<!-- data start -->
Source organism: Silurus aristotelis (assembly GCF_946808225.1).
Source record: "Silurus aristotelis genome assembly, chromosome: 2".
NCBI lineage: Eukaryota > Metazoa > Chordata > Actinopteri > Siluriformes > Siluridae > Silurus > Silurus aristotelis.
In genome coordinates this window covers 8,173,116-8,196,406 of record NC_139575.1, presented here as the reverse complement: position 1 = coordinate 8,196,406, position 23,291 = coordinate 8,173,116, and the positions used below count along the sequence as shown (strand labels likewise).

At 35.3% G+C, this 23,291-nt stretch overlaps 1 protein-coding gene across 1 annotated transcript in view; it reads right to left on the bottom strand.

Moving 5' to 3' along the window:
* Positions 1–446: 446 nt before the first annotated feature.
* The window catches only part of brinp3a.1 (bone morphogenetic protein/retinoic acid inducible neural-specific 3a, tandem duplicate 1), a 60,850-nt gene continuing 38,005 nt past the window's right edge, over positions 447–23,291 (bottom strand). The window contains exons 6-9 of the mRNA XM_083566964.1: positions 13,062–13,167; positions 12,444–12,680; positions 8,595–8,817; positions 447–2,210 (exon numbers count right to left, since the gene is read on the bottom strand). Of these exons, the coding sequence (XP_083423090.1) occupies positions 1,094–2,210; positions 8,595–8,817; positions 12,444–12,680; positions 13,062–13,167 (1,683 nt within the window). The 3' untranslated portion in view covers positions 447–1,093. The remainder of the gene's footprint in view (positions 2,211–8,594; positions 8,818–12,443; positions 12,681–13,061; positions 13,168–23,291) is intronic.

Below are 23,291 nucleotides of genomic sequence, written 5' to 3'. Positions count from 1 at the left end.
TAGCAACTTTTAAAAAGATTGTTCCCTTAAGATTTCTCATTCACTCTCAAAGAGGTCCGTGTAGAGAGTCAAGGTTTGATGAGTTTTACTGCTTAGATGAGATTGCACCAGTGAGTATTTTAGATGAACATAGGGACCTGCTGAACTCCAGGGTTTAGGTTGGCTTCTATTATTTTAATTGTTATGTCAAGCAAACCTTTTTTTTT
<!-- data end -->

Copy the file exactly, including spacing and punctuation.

Source organism: Silurus aristotelis (assembly GCF_946808225.1).
Source record: "Silurus aristotelis genome assembly, chromosome: 2".
NCBI lineage: Eukaryota > Metazoa > Chordata > Actinopteri > Siluriformes > Siluridae > Silurus > Silurus aristotelis.
In genome coordinates this window covers 8,173,116-8,196,406 of record NC_139575.1, presented here as the reverse complement: position 1 = coordinate 8,196,406, position 23,291 = coordinate 8,173,116, and the positions used below count along the sequence as shown (strand labels likewise).

At 35.3% G+C, this 23,291-nt stretch overlaps 1 protein-coding gene across 1 annotated transcript in view; it reads right to left on the bottom strand.

Moving 5' to 3' along the window:
* Positions 1–446: 446 nt before the first annotated feature.
* The window catches only part of brinp3a.1 (bone morphogenetic protein/retinoic acid inducible neural-specific 3a, tandem duplicate 1), a 60,850-nt gene continuing 38,005 nt past the window's right edge, over positions 447–23,291 (bottom strand). The window contains exons 6-9 of the mRNA XM_083566964.1: positions 13,062–13,167; positions 12,444–12,680; positions 8,595–8,817; positions 447–2,210 (exon numbers count right to left, since the gene is read on the bottom strand). Of these exons, the coding sequence (XP_083423090.1) occupies positions 1,094–2,210; positions 8,595–8,817; positions 12,444–12,680; positions 13,062–13,167 (1,683 nt within the window). The 3' untranslated portion in view covers positions 447–1,093. The remainder of the gene's footprint in view (positions 2,211–8,594; positions 8,818–12,443; positions 12,681–13,061; positions 13,168–23,291) is intronic.

Below are 23,291 nucleotides of genomic sequence, written 5' to 3'. Positions count from 1 at the left end.
TAGCAACTTTTAAAAAGATTGTTCCCTTAAGATTTCTCATTCACTCTCAAAGAGGTCCGTGTAGAGAGTCAAGGTTTGATGAGTTTTACTGCTTAGATGAGATTGCACCAGTGAGTATTTTAGATGAACATAGGGACCTGCTGAACTCCAGGGTTTAGGTTGGCTTCTATTATTTTAATTGTTATGTCAAGCAAACCTTTTTTTTT